PMD focuses on short-term volunteer commitments. However, we also strive to develop ongoing relationships with the charities we help. Over time, the charities and I learn how best to work together, whether it is understanding what we’re good at (or not) and the activities that are really suited to our help and skill sets.
Communicating about the details is key to project organizing. During our initial service projects, a charity may not understand or appreciate that it must communicate whether it really can follow through on the lists of tools and materials that it agreed to provide. As a result, we sometimes don’t have all the tools and materials that I estimated that it would take to complete the planned tasks, which really frustrates the volunteers and me. Had I known in advance that the charity could not purchase or borrow a wheelbarrow, tamper, etc., then I would have taken it upon myself to get it or to modify the work expected.
After we’ve worked together on a few service projects, it becomes easier due to repetition and due to fewer communication barriers about what we each really need, whether it’s meeting a deadline for up-to-date literature about the charity or providing particular tools and materials.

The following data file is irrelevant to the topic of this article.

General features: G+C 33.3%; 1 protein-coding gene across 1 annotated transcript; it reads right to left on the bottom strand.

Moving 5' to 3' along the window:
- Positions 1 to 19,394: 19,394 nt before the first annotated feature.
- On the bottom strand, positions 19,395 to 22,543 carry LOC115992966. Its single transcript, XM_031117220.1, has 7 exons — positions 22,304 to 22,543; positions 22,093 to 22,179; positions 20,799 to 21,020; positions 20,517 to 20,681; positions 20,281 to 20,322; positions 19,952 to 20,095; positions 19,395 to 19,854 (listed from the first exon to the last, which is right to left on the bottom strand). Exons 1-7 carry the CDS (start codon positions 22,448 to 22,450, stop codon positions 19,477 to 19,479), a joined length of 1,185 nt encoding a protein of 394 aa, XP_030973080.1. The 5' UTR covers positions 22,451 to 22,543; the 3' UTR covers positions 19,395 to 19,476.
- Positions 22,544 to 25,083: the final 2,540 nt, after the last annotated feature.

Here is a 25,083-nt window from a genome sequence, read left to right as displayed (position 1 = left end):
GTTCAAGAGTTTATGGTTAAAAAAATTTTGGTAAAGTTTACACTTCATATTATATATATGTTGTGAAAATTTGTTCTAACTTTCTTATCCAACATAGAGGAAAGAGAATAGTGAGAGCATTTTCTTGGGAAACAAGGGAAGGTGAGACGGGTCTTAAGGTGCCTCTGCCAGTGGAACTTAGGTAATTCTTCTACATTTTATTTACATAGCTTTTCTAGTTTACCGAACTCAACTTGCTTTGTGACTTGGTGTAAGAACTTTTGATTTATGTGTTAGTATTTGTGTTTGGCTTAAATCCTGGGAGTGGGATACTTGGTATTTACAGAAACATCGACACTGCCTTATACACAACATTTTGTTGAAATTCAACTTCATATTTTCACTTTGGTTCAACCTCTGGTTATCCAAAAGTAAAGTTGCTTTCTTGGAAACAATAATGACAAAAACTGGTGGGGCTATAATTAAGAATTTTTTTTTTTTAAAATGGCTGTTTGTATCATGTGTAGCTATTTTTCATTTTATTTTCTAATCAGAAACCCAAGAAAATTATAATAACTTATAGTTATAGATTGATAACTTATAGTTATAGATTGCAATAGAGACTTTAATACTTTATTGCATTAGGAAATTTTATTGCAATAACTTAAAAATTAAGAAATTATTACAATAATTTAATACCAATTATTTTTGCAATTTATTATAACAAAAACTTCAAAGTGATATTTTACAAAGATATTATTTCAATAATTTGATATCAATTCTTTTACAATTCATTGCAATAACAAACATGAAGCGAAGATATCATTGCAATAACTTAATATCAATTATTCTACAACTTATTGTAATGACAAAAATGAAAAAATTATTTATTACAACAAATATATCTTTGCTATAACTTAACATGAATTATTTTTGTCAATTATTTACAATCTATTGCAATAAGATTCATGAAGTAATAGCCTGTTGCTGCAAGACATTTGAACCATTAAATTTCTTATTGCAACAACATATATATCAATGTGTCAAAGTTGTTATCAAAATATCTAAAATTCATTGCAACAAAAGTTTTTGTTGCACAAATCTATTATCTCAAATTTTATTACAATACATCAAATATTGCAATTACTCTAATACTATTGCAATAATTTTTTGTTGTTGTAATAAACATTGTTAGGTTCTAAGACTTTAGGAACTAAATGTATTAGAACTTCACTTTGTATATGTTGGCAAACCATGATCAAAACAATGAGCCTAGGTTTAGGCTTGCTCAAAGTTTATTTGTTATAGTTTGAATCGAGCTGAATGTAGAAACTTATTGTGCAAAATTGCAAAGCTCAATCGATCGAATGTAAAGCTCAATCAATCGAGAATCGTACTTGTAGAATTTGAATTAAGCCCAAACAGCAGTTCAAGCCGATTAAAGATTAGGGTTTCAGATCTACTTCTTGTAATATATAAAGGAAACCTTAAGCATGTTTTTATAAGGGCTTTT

Since we have openings for projects on December 2 and 9, I hope to hear from some of the charity representatives who lurk on PMD’s email list. We haven’t worked together yet, but they’ve skimmed PMD’s weekly project announcements to develop a sense about the kinds of service projects that PMD organizes. Then when potential service project opportunities arise at their charity, these folks call and discuss them with me. There is no required application form/bureaucracy since we aren’t even sure yet that we can work together.